The challenge for our policy makers today is to shape a public sector model that is agile, adaptive and flexible enough to service the needs of tomorrow while withstanding the mounting pressures of today’s demands. Assessment of the viability, and cost-effectiveness of the public services is therefore essential. For policy makers to succeed in that endeavour, the reforming agenda should continue. Further opening out of the public service is essential. Allowing a diverse range of providers to offer those services can only benefit the public. Not only will the costs of supply be lowered in the long-run, but such an open landscape would promote innovation (outside providers with new ideas and expertise), choice, renewed passion and trust.


In the end, the public sector will be supporting the nurturing of Small and Medium Enterprises along with experienced players to deliver those services. This will make Government not only a solution provider but a market enabler. New business players will mushroom out of this policy, and contribute towards job creation and, ultimately, tax collection.

As part of the continuing reform process, the risk of service failure/disruption is possible as are the political anxieties that come with that disruption. However, possible service interruptions should be viewed in the context of bringing lasting service improvements. Negative impact can also be mitigated if properly planned for at the outset. For instance, the public sector can draw from the experiences of the private sector in planning for disaster recovery events.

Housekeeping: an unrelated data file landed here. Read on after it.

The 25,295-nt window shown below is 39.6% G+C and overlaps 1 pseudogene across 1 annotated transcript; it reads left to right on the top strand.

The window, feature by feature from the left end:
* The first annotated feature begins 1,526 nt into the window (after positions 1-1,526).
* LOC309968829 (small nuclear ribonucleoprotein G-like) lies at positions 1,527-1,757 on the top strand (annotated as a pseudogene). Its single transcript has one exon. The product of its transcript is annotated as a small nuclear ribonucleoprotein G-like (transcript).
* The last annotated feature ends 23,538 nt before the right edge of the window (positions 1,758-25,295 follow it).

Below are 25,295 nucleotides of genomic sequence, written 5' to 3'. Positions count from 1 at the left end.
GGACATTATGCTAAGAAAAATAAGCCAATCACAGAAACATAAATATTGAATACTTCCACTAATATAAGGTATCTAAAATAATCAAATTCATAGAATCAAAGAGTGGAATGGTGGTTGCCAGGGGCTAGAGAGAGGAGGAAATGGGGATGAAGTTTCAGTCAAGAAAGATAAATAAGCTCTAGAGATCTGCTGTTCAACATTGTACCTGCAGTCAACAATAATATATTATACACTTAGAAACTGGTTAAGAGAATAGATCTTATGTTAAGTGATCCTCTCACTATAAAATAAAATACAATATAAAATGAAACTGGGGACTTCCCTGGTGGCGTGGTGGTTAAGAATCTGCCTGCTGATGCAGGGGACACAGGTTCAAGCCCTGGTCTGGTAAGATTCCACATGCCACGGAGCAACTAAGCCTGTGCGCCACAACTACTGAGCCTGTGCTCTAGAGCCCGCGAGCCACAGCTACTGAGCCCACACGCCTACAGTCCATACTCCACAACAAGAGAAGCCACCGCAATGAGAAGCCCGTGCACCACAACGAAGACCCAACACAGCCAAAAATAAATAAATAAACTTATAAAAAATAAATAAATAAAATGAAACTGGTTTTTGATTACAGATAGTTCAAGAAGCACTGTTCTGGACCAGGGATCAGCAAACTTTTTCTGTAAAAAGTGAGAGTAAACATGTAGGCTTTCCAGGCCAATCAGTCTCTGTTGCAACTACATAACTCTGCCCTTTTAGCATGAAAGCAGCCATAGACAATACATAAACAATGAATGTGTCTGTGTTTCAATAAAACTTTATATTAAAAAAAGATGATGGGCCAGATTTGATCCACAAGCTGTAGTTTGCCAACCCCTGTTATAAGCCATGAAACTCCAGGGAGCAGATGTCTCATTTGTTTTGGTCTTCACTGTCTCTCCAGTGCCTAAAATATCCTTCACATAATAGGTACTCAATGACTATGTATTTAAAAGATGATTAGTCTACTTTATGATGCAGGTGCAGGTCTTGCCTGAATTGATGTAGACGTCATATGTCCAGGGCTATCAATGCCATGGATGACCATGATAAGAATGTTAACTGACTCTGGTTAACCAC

The public sector will continue to face increasing budget constraints. Now if we add a new component to this equation: Mauritius’ ageing population, then the pressure on the public purse will no doubt increase further. Addressing all those pressure points is essential otherwise we will end-up with an unaffordable and unsatisfactory public experience.


Therefore, the policy should be to assess which public services really need to be delivered and by whom. Conducting this honest assessment forms part of the reforming agenda. To measure the effectiveness of the supplier, some key success measurable factors are essential: quality, quantity, and more critical accessibility and reach of the service is safeguarded together with proper accountability and continuity of the service if it fails. With the opening-out policy the Government shall effectively be holding the stick, rather than being subject to it.

But, participation of the external service providers providers does not come for free. In the short term, their contribution may add to the cost of service. For instance, profit motive has often been viewed in the past as a major concern holding back the spirit of opening out. However, with increasingly frequent examples of the public, private and voluntary sectors working together, this issue can now be better managed to achieve Value for Money in the long-run.


At the outset, a critical audit assessment of the suppliers’ proposed costs profile should be carried out to evaluate performance delivery. Private suppliers can also do more to promote their respective contributions so that they are viewed as trusted business partners’ doing the right thing for the public good. The reforming agenda will be punctuated with stressful and anxious times. But those difficulties should not delay the opening out.

The Government will need to play an ever more critical role in securing the success of the policy. The future health of our public services demands more of the external solutions service providers not less.

Rajeev Basgeet

Partner,

PwC Mauritius

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